Owen KC Stephens' Tabletop RPG Truths

Multi-award winning game designer Owen Stephens (Starfinder, Pathfinder, Star Wars) has been posting a series he calls #RealGameIndustry on social media.

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  • Most TTRPG game company's art archives are not well indexed... Or indexed.
  • Yes, the RPG book could have had ONE more editing pass. There would still be errors, you'd still complain, it would cost more and take longer, and not sell any better. And people would download it for free illegally because "it's too expensive."
  • Tabletop RPG books are not overpriced. They are specialty technical creative writing social interaction manuals. At double the current prices, they would not be overpriced. This is why most TTRPG creators leave the industry. Along with constant fan harassment.
  • Quality, effort, marketing, and fan fervor cannot change this. Ever. That's not to knock, or praise, D&D. It's just a fact.
  • Impostor syndrome is hugely common in the TTRPG industry for two reasons. One: Studying and modifying RPGs often appeals to socially awkward shut ins who become broken professionals. Two: There's a sense that if you were a REAL professional you could afford a house, and insurance, and a retirement account, but that's not true for 99.9% of TTRPG professionals.
  • People who are passionate about making games for other people, people who are good at making games, and people who are good at the business of game sales and marketing don't overlap much in a Venn diagram. Most game company failures can be attributed to this.
  • A TTRPG professional with enough experience and credibility to criticize the industry as a whole is normally tied to one company so closely that the criticism is seen as biased, or unwilling to do it for free, or too naughty word tired to care anymore. Many are all 3.
  • If you are a TTRPG creative, you aren't paid enough. Thus, if you find people listening to you and apparently valuing your words you owe it to yourself to make sure they know there is an option to pay you for them. Also, I have a Patreon. https://patreon.com/OwenKCStephens
  • There are beloved, award-winning, renowned, well-known TTRPG books with total print runs of 2000 or fewer copies. That did not sell out.
  • Most RPG creators cannot afford the upper-tier of RPG accessories. Colossal dragons, scale sailing ships, and custom-built gaming tables are not for those of us who create the hobby. We are too poor to enjoy even a fraction of the things our creativity sparks.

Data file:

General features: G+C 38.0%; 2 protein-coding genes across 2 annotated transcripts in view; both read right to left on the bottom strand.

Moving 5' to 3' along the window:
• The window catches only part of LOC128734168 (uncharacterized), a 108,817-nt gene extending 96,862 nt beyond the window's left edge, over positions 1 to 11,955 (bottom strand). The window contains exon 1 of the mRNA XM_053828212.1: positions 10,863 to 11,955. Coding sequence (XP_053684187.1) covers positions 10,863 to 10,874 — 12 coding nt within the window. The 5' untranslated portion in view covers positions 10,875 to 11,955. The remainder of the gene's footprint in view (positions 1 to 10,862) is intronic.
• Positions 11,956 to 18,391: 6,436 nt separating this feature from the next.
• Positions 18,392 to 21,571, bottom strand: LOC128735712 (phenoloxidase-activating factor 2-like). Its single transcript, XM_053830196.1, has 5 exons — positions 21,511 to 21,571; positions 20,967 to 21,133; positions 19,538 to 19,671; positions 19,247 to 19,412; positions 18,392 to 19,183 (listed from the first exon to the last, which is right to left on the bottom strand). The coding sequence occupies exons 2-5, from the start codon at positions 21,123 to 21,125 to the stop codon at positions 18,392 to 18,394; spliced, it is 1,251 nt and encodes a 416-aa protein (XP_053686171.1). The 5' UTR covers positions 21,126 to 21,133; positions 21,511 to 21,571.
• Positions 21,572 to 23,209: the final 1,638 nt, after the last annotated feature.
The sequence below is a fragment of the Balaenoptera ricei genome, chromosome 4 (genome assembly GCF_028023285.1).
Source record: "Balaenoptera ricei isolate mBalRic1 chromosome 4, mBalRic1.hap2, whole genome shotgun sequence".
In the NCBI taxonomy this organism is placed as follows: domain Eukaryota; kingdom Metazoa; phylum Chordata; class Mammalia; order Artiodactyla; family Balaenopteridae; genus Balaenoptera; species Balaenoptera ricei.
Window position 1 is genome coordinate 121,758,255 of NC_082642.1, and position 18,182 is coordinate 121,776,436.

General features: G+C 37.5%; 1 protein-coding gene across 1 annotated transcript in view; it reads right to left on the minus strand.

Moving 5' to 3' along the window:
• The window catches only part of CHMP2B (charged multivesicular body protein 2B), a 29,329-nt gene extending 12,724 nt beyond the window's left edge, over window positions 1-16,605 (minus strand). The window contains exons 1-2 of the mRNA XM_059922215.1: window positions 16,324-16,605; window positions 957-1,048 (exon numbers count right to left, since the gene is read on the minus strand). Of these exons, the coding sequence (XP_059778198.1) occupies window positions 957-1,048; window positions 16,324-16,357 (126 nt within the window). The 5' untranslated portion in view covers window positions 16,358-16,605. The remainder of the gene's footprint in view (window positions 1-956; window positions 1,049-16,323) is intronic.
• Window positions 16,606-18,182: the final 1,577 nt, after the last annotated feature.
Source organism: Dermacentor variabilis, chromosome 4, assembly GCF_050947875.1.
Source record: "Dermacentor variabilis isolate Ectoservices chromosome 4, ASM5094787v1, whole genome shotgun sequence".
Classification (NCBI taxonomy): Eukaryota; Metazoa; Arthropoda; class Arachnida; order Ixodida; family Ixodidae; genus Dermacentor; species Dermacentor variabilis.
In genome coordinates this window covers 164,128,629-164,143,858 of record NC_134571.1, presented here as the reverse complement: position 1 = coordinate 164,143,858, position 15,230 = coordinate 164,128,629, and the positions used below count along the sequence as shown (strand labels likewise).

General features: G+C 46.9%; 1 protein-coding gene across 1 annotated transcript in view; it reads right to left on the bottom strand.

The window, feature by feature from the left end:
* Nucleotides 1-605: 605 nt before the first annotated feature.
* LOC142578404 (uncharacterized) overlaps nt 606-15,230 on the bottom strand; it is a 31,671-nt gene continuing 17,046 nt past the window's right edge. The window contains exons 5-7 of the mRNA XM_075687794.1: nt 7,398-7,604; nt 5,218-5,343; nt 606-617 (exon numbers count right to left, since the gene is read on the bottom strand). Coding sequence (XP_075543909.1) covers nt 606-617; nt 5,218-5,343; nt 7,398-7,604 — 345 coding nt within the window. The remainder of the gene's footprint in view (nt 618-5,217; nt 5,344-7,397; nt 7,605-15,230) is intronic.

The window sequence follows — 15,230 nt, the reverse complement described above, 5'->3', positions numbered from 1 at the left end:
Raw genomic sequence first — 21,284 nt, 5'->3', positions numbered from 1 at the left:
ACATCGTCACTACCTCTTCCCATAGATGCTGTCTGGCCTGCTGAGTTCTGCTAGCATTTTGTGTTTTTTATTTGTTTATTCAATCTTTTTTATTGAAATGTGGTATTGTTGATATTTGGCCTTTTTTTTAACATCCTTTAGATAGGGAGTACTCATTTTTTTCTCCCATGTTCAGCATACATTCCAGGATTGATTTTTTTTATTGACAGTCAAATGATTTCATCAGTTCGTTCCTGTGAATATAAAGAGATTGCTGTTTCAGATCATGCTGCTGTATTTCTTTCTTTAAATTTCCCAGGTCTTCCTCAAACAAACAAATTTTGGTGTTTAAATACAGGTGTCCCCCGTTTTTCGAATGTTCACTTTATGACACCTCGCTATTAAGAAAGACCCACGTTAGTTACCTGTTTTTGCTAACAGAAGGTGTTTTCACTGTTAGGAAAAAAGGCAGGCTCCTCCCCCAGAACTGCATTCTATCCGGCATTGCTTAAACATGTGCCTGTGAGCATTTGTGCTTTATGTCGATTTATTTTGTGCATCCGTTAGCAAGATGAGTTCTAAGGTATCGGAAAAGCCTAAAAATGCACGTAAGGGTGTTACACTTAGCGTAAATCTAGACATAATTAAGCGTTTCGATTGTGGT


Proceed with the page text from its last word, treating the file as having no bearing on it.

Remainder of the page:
• The ability to master a game's rules has no correlation to the ability to write clear or interesting rules or adventures. Neither has any correlation to being able to produce 22,000 words of focused, usable content about a specific topic on a set deadline.
  • There are 65 people in the Origins Hall of Fame. Most fans can't name 5 of them. Most creators can't name 10. They are overwhelmingly (though not quite entirely) white men.
  • TTRPG companies generally have no interest in your ideas for products. They went to all the trouble of starting, or staying at, an RPG company to publish their ideas, even if they need you to write them. They certainly didn't stay for the money or respect.
  • Asking RPG freelancers to publicly call out a publisher is asking them to reduce their tiny chance of making enough money in RPGs to survive. Sometimes it's a moral imperative. But it's always painful and dangerous. It's more dangerous for women and minorities.
  • Occasionally, male game designers who do streams or vlogs or podcasts find themselves disconcerted receiving unsolicited commentary about their appearance. It happened to me. Or, in other words, they get a tiny taste of what women in every field face every day.
  • Freelancers aren't paid enough by game company employees and managers, who themselves aren't paid enough by their companies, which don't make enough from distributors and stores, that don't make enough from customers. This never improves. It can get worse.
  • Fantasy and scifi art has sexualized women for decades, so many pro artists assume that's what you want. Explaining otherwise takes more words that describing the art piece. I had to go with "No skin should be exposed except on the face." It was 75% effective.